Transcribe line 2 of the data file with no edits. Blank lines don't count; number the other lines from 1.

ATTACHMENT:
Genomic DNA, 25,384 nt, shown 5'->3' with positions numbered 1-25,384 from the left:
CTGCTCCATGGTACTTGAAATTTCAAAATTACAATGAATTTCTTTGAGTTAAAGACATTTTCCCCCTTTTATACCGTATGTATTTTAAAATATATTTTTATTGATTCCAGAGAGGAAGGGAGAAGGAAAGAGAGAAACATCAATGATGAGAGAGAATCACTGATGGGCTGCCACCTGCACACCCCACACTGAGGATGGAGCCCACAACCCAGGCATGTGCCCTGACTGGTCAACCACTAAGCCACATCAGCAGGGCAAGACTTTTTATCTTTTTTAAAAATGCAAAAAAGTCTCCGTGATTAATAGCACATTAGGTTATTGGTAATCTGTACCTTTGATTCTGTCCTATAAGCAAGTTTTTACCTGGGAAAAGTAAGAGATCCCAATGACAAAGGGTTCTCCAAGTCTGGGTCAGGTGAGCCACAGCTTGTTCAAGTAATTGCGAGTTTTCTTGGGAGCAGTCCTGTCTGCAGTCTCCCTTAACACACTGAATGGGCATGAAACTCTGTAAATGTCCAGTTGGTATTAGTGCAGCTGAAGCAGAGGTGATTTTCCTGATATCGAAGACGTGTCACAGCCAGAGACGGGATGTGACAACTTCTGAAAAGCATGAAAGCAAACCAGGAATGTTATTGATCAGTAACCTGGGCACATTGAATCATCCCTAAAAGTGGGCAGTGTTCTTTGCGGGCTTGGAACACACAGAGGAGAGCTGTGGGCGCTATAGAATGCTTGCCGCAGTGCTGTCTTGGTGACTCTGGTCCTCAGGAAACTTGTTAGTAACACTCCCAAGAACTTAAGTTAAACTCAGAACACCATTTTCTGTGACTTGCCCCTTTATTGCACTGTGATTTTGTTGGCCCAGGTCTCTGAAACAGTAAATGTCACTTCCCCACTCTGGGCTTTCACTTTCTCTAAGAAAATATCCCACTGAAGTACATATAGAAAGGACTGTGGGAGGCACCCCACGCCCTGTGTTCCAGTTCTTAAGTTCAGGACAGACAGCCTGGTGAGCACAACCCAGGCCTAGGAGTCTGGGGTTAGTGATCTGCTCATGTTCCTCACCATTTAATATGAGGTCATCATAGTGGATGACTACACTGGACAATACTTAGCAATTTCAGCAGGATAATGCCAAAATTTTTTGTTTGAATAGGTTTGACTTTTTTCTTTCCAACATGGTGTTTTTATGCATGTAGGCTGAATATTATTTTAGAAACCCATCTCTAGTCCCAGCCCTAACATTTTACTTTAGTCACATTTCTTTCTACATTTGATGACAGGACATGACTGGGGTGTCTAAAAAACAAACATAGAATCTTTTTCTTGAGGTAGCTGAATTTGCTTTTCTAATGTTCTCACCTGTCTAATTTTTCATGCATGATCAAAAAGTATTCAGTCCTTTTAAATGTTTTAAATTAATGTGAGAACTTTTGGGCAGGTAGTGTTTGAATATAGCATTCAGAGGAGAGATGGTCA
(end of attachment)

CTGCTCCATGGTACTTGAAATTTCAAAATTACAATGAATTTCTTTGAGTTAAAGACATTTTCCCCCTTTTATACCGTATGTATTTTAAAATATATTTTTATTGATTCCAGAGAGGAAGGGAGAAGGAAAGAGAGAAACATCAATGATGAGAGAGAATCACTGATGGGCTGCCACCTGCACACCCCACACTGAGGATGGAGCCCACAACCCAGGCATGTGCCCTGACTGGTCAACCACTAAGCCACATCAGCAGGGCAAGACTTTTTATCTTTTTTAAAAATGCAAAAAAGTCTCCGTGATTAATAGCACATTAGGTTATTGGTAATCTGTACCTTTGATTCTGTCCTATAAGCAAGTTTTTACCTGGGAAAAGTAAGAGATCCCAATGACAAAGGGTTCTCCAAGTCTGGGTCAGGTGAGCCACAGCTTGTTCAAGTAATTGCGAGTTTTCTTGGGAGCAGTCCTGTCTGCAGTCTCCCTTAACACACTGAATGGGCATGAAACTCTGTAAATGTCCAGTTGGTATTAGTGCAGCTGAAGCAGAGGTGATTTTCCTGATATCGAAGACGTGTCACAGCCAGAGACGGGATGTGACAACTTCTGAAAAGCATGAAAGCAAACCAGGAATGTTATTGATCAGTAACCTGGGCACATTGAATCATCCCTAAAAGTGGGCAGTGTTCTTTGCGGGCTTGGAACACACAGAGGAGAGCTGTGGGCGCTATAGAATGCTTGCCGCAGTGCTGTCTTGGTGACTCTGGTCCTCAGGAAACTTGTTAGTAACACTCCCAAGAACTTAAGTTAAACTCAGAACACCATTTTCTGTGACTTGCCCCTTTATTGCACTGTGATTTTGTTGGCCCAGGTCTCTGAAACAGTAAATGTCACTTCCCCACTCTGGGCTTTCACTTTCTCTAAGAAAATATCCCACTGAAGTACATATAGAAAGGACTGTGGGAGGCACCCCACGCCCTGTGTTCCAGTTCTTAAGTTCAGGACAGACAGCCTGGTGAGCACAACCCAGGCCTAGGAGTCTGGGGTTAGTGATCTGCTCATGTTCCTCACCATTTAATATGAGGTCATCATAGTGGATGACTACACTGGACAATACTTAGCAATTTCAGCAGGATAATGCCAAAATTTTTTGTTTGAATAGGTTTGACTTTTTTCTTTCCAACATGGTGTTTTTATGCATGTAGGCTGAATATTATTTTAGAAACCCATCTCTAGTCCCAGCCCTAACATTTTACTTTAGTCACATTTCTTTCTACATTTGATGACAGGACATGACTGGGGTGTCTAAAAAACAAACATAGAATCTTTTTCTTGAGGTAGCTGAATTTGCTTTTCTAATGTTCTCACCTGTCTAATTTTTCATGCATGATCAAAAAGTATTCAGTCCTTTTAAATGTTTTAAATTAATGTGAGAACTTTTGGGCAGGTAGTGTTTGAATATAGCATTCAGAGGAGAGATGGTCA